“If you go looking for a friend, you’re going to find they’re very scarce.  If you go out to be a friend, you’ll find them everywhere.” ~ Zig Ziglar.

Being a great friend is very high on my to-be list, because friendship is one of the most wonderful gifts in life.  It’s universal throughout humanity – something each of us share in common – the profound bond of friendship, which has the ability to teach us insights about life and about ourselves, if we’re open to it.

Being a friend means different things to different people at different stages of our lives, as the saying goes – friendships are either for a reason, a season, or a lifetime.  Friends can serve as a mirror of our essence; friends can be our historians, our secret keepers, and our anchors during turbulent times, and our go-to when we need a good giggle and pick-me-up; our friends can be our partners in life’s journey.

My view of friendship is highly influenced by the various stages in our lives; childhood, adolescence and adulthood.   When I cast my mind back, as a young child I thoroughly enjoyed friends who liked to play the things that I liked to play, when I wanted to play them (ah, like a true Virgo).  But of course, they enjoyed it as well.   More than that, we shared curiosity and laughter, and I now recognize that it was the first time in my life that I ever felt autonomous.  Before these early childhood friendships, I was simply my mother’s daughter, but when I started to develop friendships, I realized that I, too, had power; I could influence others, and I could have an exchange with somebody else where I could create a connection.

Through the awkward beginnings of my teen years, a friend was somebody who would stand by me; that would come to my side if there was a bully or a teacher who would embarrass me.  I had a support structure of sorts… to quote Epicurus, the ancient Greek philosopher, “we do not need the help of our friends, as much as the confidence that our friends will help us.”  And that is just what they did.  Whereas in high school, it was friends that I felt were most like me.  We shared a sense of rebellion, spontaneous good times, a zest for life, and being a bit mischievous.  Now in my adulthood, I can say a friend is all of these things, for “each friend represents a world in us, a world possibly not born until they arrive.” ~ Anais Nin.

With adulthood came a profound shift, and the shift was; in order to find a true friend you need to focus on being one.  Until that point, my friendships were more about what made me feel good, or what they gave me… thankfully it shifted as I got older into what I could give and offer to them.

Interestingly, Webster’s Dictionary defines friendship as “a person attached to another person by feeling of affection”.  I find this definition somewhat problematic, because by “definition” my best friend is the barista at Starbucks around the corner who gets my chai latte just right (I feel very affectionate towards her… hahaha).

For me, friendship is the connection and the energy that exists between people when they feel seen, heard and valued; that they give and receive without judgment, and that they derive strength from the relationship.  This key point is highlighted in a case study by positive psychology researcher, Martin Seligman, where he demonstrated that of 24 character strengths, those that best predict life satisfaction are the interpersonal ones.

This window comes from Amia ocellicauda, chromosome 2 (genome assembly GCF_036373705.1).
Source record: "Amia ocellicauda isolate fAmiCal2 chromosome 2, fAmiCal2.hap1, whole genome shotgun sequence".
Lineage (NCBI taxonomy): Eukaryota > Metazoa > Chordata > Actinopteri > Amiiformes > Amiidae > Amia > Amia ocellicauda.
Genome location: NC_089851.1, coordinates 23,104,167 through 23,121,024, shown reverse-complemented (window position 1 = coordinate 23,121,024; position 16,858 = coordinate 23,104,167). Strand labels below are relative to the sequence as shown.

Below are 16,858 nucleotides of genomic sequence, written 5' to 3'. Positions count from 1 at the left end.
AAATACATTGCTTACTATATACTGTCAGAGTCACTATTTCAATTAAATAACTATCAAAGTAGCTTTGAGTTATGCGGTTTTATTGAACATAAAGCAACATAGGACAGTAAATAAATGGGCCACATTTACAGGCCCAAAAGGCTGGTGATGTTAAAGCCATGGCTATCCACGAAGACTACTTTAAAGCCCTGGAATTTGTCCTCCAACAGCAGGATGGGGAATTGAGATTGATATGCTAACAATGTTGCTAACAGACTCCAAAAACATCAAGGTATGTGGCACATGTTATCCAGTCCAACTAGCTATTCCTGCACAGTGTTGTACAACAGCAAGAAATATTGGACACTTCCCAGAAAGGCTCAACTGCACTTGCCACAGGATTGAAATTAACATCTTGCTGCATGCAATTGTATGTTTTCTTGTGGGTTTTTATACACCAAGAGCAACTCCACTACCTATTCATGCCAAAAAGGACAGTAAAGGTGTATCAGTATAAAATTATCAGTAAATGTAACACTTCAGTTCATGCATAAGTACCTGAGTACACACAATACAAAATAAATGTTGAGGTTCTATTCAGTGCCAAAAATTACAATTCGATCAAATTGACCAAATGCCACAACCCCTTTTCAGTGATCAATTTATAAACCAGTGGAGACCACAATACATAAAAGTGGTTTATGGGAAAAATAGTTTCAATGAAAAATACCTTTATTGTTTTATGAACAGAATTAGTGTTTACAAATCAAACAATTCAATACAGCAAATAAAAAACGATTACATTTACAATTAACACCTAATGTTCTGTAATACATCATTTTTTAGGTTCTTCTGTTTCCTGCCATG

Both contemporary scientists and ancient philosophers agree that having strong social bonds is the most meaningful contributor to happiness.  Here are some facts on friendship (as you may have figured, I do like to draw parallels between science and spirituality) to inspire you not to settle for mediocre friends, as well as not to be one.

Studies show that if you have five or more friends with whom you discuss important matters, you’re far more likely to describe yourself as very happy.  If a mid-life crisis hits, one of the most common complaints is lack of true friends.  Whether you’re exercising, commuting, or doing chores, everything is more fun in company.

Researchers found the only thing that people like to do more alone is pray.  But if you think about it, when you’re praying, you’re not alone really; you’re speaking to something, a higher power (however you classify it), you are not “alone”.   Strong relationships have been proven to also lengthen our lives, boost our immunity and it cut the risk of depression.

The Friendship Effect:  Making a Mountain a Mole hill

This study was published in the Journal of Experimental Social Psychology; researchers asked participants to stand at the base of a steep hill, and simply estimate how tough they thought it would be to climb.  Those standing with a friend gauged the ascent to be less steep, as opposed to those who were alone.   What is even more appealing to me is the longer the study participant knew their friend; the gentler they estimated the incline to be.  Pretty amazing, right?

Wait for this one… Harvard research has shown that breast cancer patients with no friendship network are four times more likely to die from the disease than those with 10 or more close friends, connoting that disease becomes less deadly, and what’s more, studies have also shown that social support can lower blood pressure, protect against dementia, and reduce the risk of depression.

Through strong social bonds are lives are incrementally enriched.  Any connection we have is an opportunity for true friendship.


1.       Think about your interactions with your friends; have you derived more satisfaction in the good deeds that you have done for them, or through the ones they have done for you?

2.      What does generosity mean to you?

3.      Are you looking for a friend or are you looking to be one?

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